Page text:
The Death of Old Labour
Michael Martin owed his position to loyalty - not to voters, but to a Scottish party machine that all but ignored them...For more than 50 years after the war, it ran councils and constituencies as a self-perpetuating oligarchy, with a code as rigid as that of a latterday mafia. The assumption that Labour was the natural expression of the people's opinion was so endemic that the people themselves were rarely required to be involved in its affairs.
So, when Mr Martin responded to the wave of outrage that has swept the country in the wake of the expenses scandal by turning on his critics rather than promising to expose the abuse, he was merely reflecting the system he represents.
This is the true corruption of a party that has been in power too long - it is not the bathplugs or flat-screen TVs that matter in the end, but the failure to connect with those who put them there in the first place.
For Mr Martin and his supporters, the expenses story was seen as an unwarranted intrusion into private affairs rather than an exposure of abuse. These diehard representatives of Labour hegemony seem to believe that power is theirs by right, rather than something to be fought for. In the long course of Labour domination, the fundamental question of why they came to politics in the first place has become blurred. The old notions of championing equality, fighting poverty and defending the underprivileged have grown emptier over the years as the gap between rich and poor has widened. And poverty appears as ingrained as ever, while the underprivileged remain just that.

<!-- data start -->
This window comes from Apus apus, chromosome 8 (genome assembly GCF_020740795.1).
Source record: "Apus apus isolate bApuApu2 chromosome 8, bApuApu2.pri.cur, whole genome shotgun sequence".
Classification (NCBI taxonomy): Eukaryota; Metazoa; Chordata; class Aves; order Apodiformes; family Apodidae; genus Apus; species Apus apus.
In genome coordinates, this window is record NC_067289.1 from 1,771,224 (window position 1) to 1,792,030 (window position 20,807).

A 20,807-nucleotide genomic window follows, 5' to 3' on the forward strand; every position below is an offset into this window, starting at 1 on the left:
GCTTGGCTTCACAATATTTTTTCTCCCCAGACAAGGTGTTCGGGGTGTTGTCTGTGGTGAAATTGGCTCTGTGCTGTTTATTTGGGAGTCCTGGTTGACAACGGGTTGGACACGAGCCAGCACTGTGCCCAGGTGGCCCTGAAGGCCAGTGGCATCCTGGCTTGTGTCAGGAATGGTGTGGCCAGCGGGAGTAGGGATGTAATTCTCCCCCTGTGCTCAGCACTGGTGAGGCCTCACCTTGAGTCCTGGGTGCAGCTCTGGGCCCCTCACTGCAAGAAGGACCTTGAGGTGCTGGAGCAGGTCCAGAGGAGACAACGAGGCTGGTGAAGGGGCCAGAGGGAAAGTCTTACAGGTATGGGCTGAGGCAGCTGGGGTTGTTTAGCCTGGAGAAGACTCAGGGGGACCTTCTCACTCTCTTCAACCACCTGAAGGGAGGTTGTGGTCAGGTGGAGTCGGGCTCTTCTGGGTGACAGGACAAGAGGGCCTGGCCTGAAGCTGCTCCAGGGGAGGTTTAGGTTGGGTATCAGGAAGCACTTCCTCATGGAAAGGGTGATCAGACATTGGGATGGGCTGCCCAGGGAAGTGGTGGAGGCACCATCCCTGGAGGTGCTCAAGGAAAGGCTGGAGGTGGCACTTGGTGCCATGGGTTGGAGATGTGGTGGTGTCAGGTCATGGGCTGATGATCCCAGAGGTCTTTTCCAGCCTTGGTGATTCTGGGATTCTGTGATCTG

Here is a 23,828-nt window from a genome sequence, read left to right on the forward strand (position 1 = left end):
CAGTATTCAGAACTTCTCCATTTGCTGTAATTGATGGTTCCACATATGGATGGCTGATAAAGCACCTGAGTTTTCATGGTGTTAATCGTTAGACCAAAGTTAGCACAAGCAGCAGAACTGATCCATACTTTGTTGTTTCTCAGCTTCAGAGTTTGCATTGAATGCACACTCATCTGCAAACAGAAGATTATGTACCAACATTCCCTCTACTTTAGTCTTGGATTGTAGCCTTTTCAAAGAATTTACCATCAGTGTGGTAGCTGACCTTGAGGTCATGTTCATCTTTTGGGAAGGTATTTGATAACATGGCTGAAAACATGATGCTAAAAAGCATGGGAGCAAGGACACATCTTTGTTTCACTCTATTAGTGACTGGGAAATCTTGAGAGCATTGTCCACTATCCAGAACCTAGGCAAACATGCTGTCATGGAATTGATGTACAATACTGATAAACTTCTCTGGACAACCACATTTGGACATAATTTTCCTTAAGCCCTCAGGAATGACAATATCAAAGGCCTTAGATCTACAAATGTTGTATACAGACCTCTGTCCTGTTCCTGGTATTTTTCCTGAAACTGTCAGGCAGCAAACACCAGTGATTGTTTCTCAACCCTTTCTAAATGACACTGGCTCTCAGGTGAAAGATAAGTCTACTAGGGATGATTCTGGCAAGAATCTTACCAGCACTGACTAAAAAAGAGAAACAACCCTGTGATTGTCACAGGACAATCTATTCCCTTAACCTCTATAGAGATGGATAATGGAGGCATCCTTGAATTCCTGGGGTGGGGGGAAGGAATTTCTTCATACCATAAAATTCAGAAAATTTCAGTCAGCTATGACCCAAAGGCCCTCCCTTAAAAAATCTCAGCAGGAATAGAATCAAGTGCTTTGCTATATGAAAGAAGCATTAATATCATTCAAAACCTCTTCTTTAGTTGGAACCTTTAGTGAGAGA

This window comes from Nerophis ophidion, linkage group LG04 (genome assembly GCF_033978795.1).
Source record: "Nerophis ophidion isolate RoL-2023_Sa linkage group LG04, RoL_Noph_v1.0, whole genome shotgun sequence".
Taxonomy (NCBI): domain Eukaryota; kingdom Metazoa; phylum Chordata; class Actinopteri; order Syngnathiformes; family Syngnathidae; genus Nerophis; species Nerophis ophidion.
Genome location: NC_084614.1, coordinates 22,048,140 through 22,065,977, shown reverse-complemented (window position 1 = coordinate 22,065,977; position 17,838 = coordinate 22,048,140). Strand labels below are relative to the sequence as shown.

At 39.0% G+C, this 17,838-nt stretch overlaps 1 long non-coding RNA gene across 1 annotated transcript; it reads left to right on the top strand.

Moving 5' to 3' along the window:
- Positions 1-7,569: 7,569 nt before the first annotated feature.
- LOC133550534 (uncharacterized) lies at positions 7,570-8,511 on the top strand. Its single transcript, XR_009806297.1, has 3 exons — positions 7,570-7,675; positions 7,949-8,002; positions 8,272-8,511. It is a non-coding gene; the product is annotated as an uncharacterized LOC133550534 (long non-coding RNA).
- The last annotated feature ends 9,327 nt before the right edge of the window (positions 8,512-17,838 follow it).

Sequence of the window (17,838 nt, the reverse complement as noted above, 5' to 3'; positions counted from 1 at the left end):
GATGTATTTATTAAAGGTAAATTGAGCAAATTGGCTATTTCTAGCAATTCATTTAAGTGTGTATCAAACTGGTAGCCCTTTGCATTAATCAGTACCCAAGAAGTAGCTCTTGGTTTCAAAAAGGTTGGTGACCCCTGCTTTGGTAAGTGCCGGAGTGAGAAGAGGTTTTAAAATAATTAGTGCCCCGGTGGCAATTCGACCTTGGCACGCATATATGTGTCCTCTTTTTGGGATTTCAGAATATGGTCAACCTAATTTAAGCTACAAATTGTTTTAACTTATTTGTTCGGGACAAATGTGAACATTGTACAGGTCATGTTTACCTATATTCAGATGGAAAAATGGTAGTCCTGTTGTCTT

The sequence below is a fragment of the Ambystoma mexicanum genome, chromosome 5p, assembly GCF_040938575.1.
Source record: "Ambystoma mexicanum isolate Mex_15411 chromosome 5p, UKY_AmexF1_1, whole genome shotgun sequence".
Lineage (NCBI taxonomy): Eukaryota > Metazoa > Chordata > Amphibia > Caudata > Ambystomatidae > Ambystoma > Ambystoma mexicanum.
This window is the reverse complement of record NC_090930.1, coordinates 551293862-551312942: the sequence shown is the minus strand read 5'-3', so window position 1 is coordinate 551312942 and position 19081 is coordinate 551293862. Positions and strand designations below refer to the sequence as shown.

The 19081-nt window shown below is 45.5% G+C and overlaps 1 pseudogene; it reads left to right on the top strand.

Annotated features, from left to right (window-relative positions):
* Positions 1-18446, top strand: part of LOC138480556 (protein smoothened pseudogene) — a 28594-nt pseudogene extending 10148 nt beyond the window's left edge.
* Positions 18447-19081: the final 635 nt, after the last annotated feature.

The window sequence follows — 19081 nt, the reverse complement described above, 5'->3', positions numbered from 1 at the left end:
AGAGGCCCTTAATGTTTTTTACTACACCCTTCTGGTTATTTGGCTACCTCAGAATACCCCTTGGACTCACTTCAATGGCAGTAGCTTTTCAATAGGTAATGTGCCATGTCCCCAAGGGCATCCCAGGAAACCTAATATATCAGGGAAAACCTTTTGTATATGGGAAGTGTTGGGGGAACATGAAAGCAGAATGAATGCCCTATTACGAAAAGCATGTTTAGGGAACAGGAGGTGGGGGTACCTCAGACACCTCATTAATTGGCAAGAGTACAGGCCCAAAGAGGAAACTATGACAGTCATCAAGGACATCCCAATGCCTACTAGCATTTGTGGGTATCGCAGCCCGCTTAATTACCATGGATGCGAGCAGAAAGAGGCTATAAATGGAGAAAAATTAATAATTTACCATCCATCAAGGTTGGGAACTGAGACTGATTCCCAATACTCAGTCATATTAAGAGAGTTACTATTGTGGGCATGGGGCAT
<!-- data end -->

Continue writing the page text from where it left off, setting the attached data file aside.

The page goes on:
No one walking through Mr Martin's constituency of Glasgow North East yesterday could have failed to note the stark contrast between the deprivation on the streets, and the stories of refurnished second homes and thousand-pound food bills that have been front-page fare for the past two weeks. The gap between the haves and the have-nots has always been incendiary in politics. It is what brought Labour to power in the first place. Now, as the voters look around, they see that, for all the promises, the reality of their own lives bears no comparison with the luxuries to which their MPs have grown accustomed. That is why the anger is so palpable, the desire for electoral revenge almost tangible.
Labour must now reinvent itself, go back to its roots and discover again the simple maxim that it is there to serve the people rather than help itself to power. When, at the next general election, it presents itself to the voters, it must do so in sackcloth and ashes and in a mood of humble contrition - as different as it is possible to be from the mumbled resignation speech of a man who simply failed to recognise that history has moved on.
As the dinosaurs die out I won't be shedding any tears.